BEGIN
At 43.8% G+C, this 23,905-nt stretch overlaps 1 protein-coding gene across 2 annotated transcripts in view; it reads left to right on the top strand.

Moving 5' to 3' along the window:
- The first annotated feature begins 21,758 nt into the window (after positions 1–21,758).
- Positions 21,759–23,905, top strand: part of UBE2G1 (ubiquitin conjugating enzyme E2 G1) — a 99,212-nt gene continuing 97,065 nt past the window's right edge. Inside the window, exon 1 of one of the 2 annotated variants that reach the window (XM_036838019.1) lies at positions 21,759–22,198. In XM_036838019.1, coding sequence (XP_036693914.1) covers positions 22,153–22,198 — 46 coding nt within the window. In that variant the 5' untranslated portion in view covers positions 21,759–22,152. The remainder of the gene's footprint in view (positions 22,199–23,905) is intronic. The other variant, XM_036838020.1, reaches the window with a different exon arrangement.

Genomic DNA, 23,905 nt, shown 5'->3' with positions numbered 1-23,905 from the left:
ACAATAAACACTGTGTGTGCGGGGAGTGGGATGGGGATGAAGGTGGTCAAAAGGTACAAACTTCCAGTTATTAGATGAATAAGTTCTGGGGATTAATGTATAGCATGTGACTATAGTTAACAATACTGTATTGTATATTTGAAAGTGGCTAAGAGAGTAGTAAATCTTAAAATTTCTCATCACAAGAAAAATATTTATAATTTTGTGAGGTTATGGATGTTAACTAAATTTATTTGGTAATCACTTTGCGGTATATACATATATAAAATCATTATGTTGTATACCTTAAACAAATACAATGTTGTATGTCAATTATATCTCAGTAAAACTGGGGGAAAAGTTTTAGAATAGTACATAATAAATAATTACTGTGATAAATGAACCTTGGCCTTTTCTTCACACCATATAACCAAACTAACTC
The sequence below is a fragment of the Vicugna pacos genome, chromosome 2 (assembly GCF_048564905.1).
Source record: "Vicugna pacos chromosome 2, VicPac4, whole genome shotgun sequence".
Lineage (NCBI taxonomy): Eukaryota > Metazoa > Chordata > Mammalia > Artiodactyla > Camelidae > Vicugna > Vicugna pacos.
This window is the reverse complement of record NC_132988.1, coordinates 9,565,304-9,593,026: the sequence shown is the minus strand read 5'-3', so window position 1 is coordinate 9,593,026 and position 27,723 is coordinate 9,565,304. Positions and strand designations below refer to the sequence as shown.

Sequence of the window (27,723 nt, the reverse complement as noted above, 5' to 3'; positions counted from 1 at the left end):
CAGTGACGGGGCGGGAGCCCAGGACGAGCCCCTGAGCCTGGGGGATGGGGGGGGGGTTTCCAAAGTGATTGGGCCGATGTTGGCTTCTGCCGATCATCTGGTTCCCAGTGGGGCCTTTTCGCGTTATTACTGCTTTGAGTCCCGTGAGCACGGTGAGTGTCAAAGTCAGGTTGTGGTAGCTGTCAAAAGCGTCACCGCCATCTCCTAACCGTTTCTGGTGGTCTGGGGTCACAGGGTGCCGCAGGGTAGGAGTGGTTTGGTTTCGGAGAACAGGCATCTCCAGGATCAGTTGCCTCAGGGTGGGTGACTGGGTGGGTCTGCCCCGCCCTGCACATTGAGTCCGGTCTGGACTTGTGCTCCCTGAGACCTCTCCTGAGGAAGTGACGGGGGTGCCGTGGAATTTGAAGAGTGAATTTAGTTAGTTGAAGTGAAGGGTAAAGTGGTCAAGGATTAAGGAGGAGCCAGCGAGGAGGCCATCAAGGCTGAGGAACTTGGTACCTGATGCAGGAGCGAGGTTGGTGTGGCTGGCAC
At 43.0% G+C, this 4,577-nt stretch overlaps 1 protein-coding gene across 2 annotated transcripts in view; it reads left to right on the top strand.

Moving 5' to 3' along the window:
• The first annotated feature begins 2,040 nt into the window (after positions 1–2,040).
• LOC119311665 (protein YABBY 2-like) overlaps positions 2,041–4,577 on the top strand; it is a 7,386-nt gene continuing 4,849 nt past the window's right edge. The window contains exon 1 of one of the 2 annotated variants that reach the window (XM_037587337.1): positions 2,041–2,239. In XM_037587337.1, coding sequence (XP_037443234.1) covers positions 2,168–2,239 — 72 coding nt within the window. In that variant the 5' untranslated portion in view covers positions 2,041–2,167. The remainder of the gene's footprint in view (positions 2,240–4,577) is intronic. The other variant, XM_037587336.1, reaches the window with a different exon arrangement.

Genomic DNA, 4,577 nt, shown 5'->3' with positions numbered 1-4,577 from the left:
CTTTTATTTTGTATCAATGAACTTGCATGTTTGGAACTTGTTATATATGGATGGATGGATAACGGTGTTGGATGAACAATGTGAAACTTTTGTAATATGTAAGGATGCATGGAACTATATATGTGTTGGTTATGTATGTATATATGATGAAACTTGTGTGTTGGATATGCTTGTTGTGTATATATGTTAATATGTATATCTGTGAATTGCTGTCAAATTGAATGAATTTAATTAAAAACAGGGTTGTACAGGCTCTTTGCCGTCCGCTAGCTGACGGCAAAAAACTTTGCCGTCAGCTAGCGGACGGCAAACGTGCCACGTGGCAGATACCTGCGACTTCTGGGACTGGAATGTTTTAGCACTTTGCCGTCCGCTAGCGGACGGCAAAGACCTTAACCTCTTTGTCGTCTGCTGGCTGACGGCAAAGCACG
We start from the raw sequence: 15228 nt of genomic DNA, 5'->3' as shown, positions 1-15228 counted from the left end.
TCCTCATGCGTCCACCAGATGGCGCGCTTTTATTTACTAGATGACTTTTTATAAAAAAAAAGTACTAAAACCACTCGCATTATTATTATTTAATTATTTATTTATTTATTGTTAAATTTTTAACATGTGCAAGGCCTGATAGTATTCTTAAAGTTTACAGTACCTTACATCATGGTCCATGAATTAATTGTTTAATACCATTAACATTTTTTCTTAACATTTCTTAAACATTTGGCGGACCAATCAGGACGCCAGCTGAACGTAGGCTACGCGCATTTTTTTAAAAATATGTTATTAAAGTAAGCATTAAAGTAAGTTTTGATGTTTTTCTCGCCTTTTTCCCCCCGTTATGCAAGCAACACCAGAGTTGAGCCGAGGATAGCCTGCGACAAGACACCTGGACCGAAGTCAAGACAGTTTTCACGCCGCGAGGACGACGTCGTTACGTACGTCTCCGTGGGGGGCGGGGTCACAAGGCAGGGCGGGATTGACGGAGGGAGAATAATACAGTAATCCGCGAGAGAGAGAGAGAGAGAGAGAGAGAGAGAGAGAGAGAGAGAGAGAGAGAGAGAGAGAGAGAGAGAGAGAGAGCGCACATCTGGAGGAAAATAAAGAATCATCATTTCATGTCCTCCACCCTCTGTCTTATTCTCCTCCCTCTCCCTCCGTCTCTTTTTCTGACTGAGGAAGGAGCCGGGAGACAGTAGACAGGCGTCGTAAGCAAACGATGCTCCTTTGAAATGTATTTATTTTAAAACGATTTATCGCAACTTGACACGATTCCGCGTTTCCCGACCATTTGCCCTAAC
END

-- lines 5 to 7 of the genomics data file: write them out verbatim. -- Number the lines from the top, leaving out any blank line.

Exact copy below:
Genomic DNA, 23,905 nt, shown 5'->3' with positions numbered 1-23,905 from the left:
ACAATAAACACTGTGTGTGCGGGGAGTGGGATGGGGATGAAGGTGGTCAAAAGGTACAAACTTCCAGTTATTAGATGAATAAGTTCTGGGGATTAATGTATAGCATGTGACTATAGTTAACAATACTGTATTGTATATTTGAAAGTGGCTAAGAGAGTAGTAAATCTTAAAATTTCTCATCACAAGAAAAATATTTATAATTTTGTGAGGTTATGGATGTTAACTAAATTTATTTGGTAATCACTTTGCGGTATATACATATATAAAATCATTATGTTGTATACCTTAAACAAATACAATGTTGTATGTCAATTATATCTCAGTAAAACTGGGGGAAAAGTTTTAGAATAGTACATAATAAATAATTACTGTGATAAATGAACCTTGGCCTTTTCTTCACACCATATAACCAAACTAACTC
The sequence below is a fragment of the Vicugna pacos genome, chromosome 2 (assembly GCF_048564905.1).